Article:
Like many readers, I quite enjoyed Hungarian author Magda Szabó’s novella, The Door, when I read it some years ago. For one reason or another, however, I have failed to pick up either of her other novels which have since been translated into English, Iza’s Ballad and Katalin Street. When MacLehose press approached me to ask if I wanted a copy of her most famous novel, Abigail, which was first published in 1970, I jumped at the chance.
Abigail, translated for the first time into English by Len Rix, is the most widely read novel among secondary school pupils in Hungary. There is even a rock opera based upon it, which performs in Budapest. Abigail forms a loose trilogy, alongside The Door and Katalin Street ‘about the impact of war on those who have to live with the consequences.’
Very much a coming-of-age novel, Abigail takes place during three months in 1943, a period in which Hitler was preparing to occupy Hungary. Foreseeing this, and concerned for the safety of his daughter, Gina Vitay’s father, a general, sends her away to an isolated and strict Puritanical school in the ‘provincial’ city of Árkod, which appears ‘more like a fortress’. ‘Lively, sophisticated, somewhat spoiled’ Gina feels immediately as though she does not fit in, used as she is to the bright lights and parties of Budapest. Over time, Gina is ‘forced to find out the true realities of life for those less privileged than herself’; she ultimately ‘learns lessons about the nature of loyalty, courage, sacrifice and love.’
Fourteen-year-old Gina has a very close relationship with her father, a General in the Army. When she is sent away to school, the omniscient narrator observes: ‘… although neither of them had experienced it in such elementary terms, they loved each other with a passion and both felt the world complete only when they were together.’
Abigail is not a human character; rather, she is a named statue on the school’s grounds. The pupils turn to her in times of strife, writing messages addressed to her, and hoping that she will be able to lend a hand. They put so much faith into her, believing her to be real, and to hold power.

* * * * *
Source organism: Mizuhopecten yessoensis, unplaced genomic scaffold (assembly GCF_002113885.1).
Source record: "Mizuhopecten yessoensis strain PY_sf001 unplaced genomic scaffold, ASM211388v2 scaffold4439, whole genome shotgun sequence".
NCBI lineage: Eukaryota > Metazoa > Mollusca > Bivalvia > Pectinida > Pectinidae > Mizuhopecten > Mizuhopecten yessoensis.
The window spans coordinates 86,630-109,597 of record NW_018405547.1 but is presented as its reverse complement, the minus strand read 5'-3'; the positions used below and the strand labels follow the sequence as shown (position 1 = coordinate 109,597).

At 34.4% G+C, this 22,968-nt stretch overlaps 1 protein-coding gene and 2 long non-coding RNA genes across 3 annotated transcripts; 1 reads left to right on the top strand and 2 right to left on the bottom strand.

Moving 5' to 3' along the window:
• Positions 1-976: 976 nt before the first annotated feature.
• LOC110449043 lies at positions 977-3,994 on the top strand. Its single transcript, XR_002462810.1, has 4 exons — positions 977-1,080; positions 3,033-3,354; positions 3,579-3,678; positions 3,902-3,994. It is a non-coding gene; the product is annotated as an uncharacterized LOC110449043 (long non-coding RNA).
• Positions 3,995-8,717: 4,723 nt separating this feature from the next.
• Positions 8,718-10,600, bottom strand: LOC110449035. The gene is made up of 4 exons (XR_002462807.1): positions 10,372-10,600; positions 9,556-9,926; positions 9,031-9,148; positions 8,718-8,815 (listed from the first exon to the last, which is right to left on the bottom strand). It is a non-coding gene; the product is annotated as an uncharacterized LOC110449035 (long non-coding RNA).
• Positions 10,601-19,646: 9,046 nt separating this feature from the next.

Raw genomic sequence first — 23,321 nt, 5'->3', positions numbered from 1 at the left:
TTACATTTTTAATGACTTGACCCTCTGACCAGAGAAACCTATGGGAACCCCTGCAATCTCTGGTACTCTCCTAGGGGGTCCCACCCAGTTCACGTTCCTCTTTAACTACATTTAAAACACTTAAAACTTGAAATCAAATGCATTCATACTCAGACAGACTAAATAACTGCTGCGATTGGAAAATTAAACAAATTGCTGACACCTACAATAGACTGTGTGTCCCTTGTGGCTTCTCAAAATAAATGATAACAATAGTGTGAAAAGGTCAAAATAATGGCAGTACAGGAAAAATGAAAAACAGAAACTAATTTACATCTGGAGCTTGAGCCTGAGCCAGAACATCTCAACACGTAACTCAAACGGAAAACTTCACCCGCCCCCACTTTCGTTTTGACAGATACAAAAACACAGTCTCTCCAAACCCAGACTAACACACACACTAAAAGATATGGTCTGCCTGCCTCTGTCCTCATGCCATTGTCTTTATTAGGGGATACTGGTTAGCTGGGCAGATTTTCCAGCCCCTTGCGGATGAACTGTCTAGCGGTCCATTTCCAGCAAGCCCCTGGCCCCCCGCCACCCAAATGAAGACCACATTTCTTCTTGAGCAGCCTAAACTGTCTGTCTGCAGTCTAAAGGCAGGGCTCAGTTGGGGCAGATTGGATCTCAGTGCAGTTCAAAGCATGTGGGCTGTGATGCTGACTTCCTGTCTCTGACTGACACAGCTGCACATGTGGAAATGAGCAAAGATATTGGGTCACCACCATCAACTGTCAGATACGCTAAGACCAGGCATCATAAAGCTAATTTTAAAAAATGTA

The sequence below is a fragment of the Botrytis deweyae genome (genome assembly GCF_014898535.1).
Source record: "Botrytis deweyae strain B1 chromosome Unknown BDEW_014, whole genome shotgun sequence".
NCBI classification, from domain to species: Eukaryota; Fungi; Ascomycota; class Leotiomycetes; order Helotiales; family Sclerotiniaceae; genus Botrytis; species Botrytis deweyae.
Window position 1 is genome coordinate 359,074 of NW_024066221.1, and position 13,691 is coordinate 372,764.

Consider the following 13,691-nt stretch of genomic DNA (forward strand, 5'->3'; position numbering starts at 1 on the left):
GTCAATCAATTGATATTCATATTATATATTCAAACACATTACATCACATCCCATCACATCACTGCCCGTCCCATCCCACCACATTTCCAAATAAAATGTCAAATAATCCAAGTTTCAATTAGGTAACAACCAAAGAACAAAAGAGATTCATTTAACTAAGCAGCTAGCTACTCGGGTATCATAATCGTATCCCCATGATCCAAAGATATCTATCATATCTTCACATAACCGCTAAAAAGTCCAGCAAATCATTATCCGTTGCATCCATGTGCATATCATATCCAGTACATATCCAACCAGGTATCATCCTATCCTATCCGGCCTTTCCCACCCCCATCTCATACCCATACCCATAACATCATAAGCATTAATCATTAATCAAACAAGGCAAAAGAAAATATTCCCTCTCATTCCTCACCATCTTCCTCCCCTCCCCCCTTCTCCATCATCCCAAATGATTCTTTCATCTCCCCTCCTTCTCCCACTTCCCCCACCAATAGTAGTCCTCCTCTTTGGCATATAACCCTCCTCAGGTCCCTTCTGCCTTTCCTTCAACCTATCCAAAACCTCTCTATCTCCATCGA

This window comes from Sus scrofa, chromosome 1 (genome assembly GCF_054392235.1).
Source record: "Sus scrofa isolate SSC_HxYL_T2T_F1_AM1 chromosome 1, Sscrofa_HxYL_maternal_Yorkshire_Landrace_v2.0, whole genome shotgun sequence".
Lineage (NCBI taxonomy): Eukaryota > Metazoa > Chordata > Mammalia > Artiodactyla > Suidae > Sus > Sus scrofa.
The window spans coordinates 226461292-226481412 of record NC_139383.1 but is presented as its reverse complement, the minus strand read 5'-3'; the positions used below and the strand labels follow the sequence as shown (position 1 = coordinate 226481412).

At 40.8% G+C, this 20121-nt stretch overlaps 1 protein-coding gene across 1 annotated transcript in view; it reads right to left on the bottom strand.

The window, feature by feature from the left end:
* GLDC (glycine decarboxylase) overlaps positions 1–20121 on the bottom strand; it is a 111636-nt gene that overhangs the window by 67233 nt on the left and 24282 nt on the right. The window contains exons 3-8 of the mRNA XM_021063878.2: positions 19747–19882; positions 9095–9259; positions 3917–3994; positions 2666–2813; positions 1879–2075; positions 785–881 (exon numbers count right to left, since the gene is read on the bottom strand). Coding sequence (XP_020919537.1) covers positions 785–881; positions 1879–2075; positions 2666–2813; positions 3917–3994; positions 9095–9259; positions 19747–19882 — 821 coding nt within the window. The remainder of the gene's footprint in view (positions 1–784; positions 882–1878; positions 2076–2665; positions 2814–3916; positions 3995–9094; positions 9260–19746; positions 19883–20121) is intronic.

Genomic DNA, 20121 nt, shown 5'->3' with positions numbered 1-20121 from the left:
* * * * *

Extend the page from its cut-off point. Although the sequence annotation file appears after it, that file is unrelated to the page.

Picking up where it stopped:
At times, Szabó is finely attuned to the moods of her characters, and to what drives them. When Gina’s father first leaves her at school, for instance, the awkwardness of their parting is meticulously imagined: ‘Once again there was no exchange of glances between the two of them; both kept their eyes fixed on the carpet. The silence was like that when a bee wanders in through an open window and drones on and on, without ceasing.’ At this point in time, Gina’s sole discomfort is also focused upon: ‘Never in her life had she felt so hapless, so perplexed, so utterly out of her depth… Here, she was totally disoriented, she could make sense of nothing.’ We are privy to her tumultuous moods, to her every thought and feeling.
From the outset, Gina is headstrong and determined, and I found her quite a thoroughly examined character. Like many teenagers, it could be said, she is at first self-interested and self-motivated, and is unable to grasp the bigger picture – until a rather strained conversation with her father ensues some way into the book. She clashes, quite violently, with her peers, and the relationship between them sours immediately. Towards the middle of the book, however, when she is finally accepted by the girls in her form, she becomes almost interchangeable with them. She loses any of the spark which she carried so well, and becomes cliched, almost a caricature of a teenage girl.
Abigail is described in its blurb as ‘a tale of suspense and revelation in a shifting world where things are often not quite as they first seem.’ This is true to an extent, but I personally located only one or two moments of suspense throughout the entirety of the 440-page novel, and these appeared right towards the end. Whilst elements of the story were interesting enough, I found the narrative rather detached. I expected Abigail to be far more immersive, and to provide a more thorough and consistent character study than it did. Yes, characters change, but Gina seemed to lose every quality which at first made her unique, and set her apart from others.
Rix’s translation reads well, but the prose is often quite clunky, and the sentences rather old-fashioned in their structure, phrasing, and conversational intonations. I imagine that this is a true reflection of the original text, but I did find it a little difficult to get into at times.
Not a lot happens in Abigail, until one reaches the last eighty or so pages. Much of the narrative is involved with the minutiae of life in the school, and the small, overexaggerated dramas which ensue between pupils and staff alike. I admired the idea of the novel – namely, to suggest how a young girl’s life can be so completely changed in the face of war, and how difficult this can be to become accustomed to – but many parts of the story felt rather too drawn out. I personally love novels where not a great deal happens, but in this instance, the plot points which did occur felt altogether too obvious.
Abigail began well, and I did have a real interest in our lively and quite unusual protagonist, but this was lost when she became almost insipid. Had she been more of a consistent character, and retained some of her individuality, I imagine that I would have enjoyed reading her story far more. As time progressed, I found myself caring about Gina less and less. Although some elements of the novel were undoubtedly well conceived, others fell flat for me, and there was very little consistency to be found.